fascia in the body
New research shows that fascia, a system of connective tissue, has a larger impact on health and wellbeing than was previously known. Every connective tissue, no matter if it's a flat tissue or a tendon - everything that separates, transmits power and gives shape to the body and muscles is fascia.
In the best case, you should care about your fascia before you start having problems with them. Healthy fascia need a healthy diet, holistic movements and sufficient fluid. They have a high protein content, which is why a balanced and protein-rich diet is ideal for their care.
If you want to help with the healing of your fascia, you should drink enough water. Your body is removing toxins and other waste from your body, where they reach your liver and kidneys. Your body can only do this with sufficient hydration.
The components in fascia
The body consists of cells and the matrix outside, between the cells, the extracellular matrix (ECM). The cells in the fascia produce, control and maintain all the complex ingredients of the ECM. The ECM has two parts, a fibrous part (fiber proteins) and a fluid part called ground substance.
- Fibroblasts - produce collagen, elastin, carbohydrates, signal proteins, collagenase, etc, depending of mechanical signals of pressure and vibration. Fibroblasts build up, break down and maintain the ECM.
- Fasciacytes - produce hyaluronan for the ground substance. Found near the sliding layers between the different fascial layers and in the endomysium.
- Immune cells - T cells, mast cells, macrophages, lymphocytes, etc
- Myofibroblasts - Fibroblasts can morph into myofibroblasts, cells which have a contracting ability. This ability helps to close wounds and heals injuries as they produce cytokines, which enhance the inflammatory response.
- Telocytes - a new cell discovered in the fascia, presentated 2016, by Cretoiu et al. Mechanosensitive cells that seem vital to many physiological processes. Seems to be major players in communication between cells. Again, fascia forms a body-wide, cellular signaling network (Langevin 2006, Oschman 2003).
- Adipocytes - also lipocytes or fat cells. Compose adipose tissue (body fat), which is a component in loose fascia. Energy storage and they also have important endocrine functions (produce hormones).
- Collagen - The most abundant protein in the body. Type I and III are the types mainly found in fascia and they form fibers to resist tension and adapts to mechanical stress. It gives tensile strength and structure to the tissue.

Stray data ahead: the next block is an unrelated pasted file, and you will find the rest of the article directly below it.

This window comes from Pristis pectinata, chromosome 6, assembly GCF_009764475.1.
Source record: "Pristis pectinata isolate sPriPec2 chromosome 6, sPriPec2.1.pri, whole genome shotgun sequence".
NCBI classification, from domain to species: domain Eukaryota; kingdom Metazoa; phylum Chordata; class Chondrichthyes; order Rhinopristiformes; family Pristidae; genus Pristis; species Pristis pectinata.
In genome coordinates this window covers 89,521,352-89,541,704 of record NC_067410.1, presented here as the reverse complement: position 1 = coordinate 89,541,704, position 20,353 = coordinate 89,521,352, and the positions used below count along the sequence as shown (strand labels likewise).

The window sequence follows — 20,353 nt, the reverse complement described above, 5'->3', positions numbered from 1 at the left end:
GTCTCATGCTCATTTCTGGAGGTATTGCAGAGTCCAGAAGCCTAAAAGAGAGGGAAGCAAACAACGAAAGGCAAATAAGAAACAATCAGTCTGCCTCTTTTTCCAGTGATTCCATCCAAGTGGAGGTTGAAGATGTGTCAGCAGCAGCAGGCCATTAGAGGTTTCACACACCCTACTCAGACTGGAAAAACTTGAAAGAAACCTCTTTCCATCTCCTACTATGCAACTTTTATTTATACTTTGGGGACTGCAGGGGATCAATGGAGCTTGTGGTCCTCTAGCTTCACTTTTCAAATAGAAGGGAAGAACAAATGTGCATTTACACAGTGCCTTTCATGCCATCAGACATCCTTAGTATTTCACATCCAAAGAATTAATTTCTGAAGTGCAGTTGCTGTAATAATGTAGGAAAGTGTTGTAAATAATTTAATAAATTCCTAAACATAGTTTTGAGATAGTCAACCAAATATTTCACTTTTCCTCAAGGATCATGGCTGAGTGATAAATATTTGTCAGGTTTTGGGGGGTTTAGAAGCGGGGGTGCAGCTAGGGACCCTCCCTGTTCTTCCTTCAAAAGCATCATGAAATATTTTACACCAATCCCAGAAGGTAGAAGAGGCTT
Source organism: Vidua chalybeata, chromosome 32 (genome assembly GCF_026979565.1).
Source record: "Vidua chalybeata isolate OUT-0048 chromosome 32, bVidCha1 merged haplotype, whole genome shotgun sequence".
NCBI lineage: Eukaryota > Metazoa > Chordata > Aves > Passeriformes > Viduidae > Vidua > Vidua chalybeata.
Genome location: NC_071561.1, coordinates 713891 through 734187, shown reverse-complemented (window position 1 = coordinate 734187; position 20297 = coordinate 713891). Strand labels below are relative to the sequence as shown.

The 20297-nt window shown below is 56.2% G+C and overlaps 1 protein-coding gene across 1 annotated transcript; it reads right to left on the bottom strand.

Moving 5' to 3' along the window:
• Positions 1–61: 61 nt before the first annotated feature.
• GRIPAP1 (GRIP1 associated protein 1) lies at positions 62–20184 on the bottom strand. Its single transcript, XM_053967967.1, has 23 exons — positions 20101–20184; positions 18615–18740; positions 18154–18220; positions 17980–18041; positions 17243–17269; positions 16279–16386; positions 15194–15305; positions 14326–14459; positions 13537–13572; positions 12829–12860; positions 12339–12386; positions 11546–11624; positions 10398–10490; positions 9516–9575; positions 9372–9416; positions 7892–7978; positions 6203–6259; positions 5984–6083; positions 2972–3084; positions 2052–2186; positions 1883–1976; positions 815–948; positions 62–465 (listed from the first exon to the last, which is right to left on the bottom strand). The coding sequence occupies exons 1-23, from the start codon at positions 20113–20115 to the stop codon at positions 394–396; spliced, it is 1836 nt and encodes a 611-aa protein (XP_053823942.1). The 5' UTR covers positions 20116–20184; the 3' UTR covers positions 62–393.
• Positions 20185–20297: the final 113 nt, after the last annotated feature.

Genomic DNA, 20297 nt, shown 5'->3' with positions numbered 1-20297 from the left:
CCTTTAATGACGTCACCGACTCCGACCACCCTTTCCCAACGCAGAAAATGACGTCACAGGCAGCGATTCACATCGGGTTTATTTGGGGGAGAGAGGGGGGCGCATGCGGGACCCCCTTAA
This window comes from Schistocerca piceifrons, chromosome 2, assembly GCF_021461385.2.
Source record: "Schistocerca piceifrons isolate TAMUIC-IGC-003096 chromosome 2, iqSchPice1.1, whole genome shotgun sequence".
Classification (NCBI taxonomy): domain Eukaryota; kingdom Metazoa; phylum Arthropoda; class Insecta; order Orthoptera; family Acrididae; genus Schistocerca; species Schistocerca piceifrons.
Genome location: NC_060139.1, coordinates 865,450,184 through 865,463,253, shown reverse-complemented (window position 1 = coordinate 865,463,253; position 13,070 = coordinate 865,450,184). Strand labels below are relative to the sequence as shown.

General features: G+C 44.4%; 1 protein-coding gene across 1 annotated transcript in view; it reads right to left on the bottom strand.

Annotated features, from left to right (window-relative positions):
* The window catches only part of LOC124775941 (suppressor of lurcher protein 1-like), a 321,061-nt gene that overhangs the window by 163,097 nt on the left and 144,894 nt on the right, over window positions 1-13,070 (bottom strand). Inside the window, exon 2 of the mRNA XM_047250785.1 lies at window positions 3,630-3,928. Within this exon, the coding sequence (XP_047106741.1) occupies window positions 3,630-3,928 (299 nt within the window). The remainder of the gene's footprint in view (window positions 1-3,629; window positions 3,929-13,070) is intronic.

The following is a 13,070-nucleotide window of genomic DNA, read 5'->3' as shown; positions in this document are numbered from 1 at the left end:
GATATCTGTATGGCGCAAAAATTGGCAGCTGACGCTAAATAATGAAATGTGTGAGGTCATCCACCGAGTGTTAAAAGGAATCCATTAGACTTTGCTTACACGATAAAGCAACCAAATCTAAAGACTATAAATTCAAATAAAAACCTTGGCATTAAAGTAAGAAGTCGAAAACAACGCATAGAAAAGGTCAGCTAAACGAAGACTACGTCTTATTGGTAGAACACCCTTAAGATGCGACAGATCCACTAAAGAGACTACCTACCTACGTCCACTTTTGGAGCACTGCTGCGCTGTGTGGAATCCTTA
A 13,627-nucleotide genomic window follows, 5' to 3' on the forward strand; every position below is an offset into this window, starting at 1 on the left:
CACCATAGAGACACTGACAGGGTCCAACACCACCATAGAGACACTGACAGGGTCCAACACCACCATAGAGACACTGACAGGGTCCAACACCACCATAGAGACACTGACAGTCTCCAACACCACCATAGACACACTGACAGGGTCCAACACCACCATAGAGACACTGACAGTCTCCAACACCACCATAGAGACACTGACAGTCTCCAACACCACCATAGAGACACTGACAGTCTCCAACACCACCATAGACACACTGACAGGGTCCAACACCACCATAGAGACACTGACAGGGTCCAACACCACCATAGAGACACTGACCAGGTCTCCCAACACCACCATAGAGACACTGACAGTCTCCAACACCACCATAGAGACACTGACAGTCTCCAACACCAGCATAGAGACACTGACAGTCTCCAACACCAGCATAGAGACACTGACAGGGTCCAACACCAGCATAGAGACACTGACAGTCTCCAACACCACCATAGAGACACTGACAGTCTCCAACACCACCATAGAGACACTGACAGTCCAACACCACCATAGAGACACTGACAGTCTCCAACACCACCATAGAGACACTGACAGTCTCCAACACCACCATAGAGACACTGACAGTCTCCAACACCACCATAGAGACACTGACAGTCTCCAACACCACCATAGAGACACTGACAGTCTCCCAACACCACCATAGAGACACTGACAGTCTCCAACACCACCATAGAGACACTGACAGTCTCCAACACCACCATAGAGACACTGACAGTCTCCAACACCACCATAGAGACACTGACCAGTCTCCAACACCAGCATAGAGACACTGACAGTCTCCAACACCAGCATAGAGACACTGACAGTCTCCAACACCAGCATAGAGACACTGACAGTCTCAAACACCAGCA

- Elastin - Is a more elastic protein that gives resilience and elasticity to the tissue. It is found for example in elastic cartilage, loose fascia, skin, lungs, vascular walls, but also in small amounts in tendons and ligaments to give the property to recoil.
- Reticulin - Formed of collagen III fibers. Forms the collagen network around the organs and in the covering around muscle fibers, endomysium.
- Glucosaminoglycans - GAGs - long polysaccharides made up of repeating disaccharide molecules. Resorb big amounts of water. Together with the strength of collagen it gives the ECM the property to resist compressive forces. Include hyaluronan, chondroitin sulfate, dermatan sulfate, heparan sulfate, heparin and keratan sulfate
- Proteoglycans - PGs - occur when GAGs are bound to a protein chain. Peptides that binds water. Gives cushion properties.
- Hyaluronan - HA - Hyaluronan (hyaluronic acid, but it is not an acid) is classified as a non-sulfated glukosaminoglucan. It is the largest polysaccharide in the
- Link proteins - like integrins, connect to molecules ECM, like collagen fibers, to the intracellular actin fiber, the cytoskeleton.
- Collagenase - An enzyme that break down collagen. Produced from fibroblasts when needed.
- Integrins - Link proteins in the cell membrane that facilitate for the molecules in the ECM to adhere to the cell. Mediate cell to cell and ECM to cell interactions. Activate signal transduction from the ECM via the cytoskeleton to the nucleus.
- Growth factors - Signaling molecules between cells, for example cytokines and hormones. Stimulate and regulate cell function, like rate of cell growth and proliferation. They bind to specific cell receptors on the surface of the target cell.
Source: The Fascia Guide
Role of fasciae in nonspecific low back pain
Authors: G. Casato, C. Stecco and R. Busin - 2019
More and more evidences show how the thoracolumbar fascia is involved with nonspecific low back pain.
Additionally, recent studies about anatomy have shown the presence of a continuity between the thoracolumbar fascia and the deep fascia of the limbs; but actually, a dysfunction of just the thoracolumbar fascia or of the tightly contiguous myofascial tissue is generally recognized as possible cause of nonspecific low back pain.
Five patients among those affected by nonspecific low back pain were manipulated just on those fascial spots that were painful, when palpated, and located in other areas of the body than the low back one. Each patient reported a clinically significant reduction of the painful symptoms (a Pain Numerical Rating Scale score difference ≥ 2) straight after the manipulation.
A dysfunction of the myofascial tissue that is not tightly contiguous with the symptomatic area is then suggested to be taken into consideration among the causes of nonspecific low back-pain.
Published online 2019 Aug 6.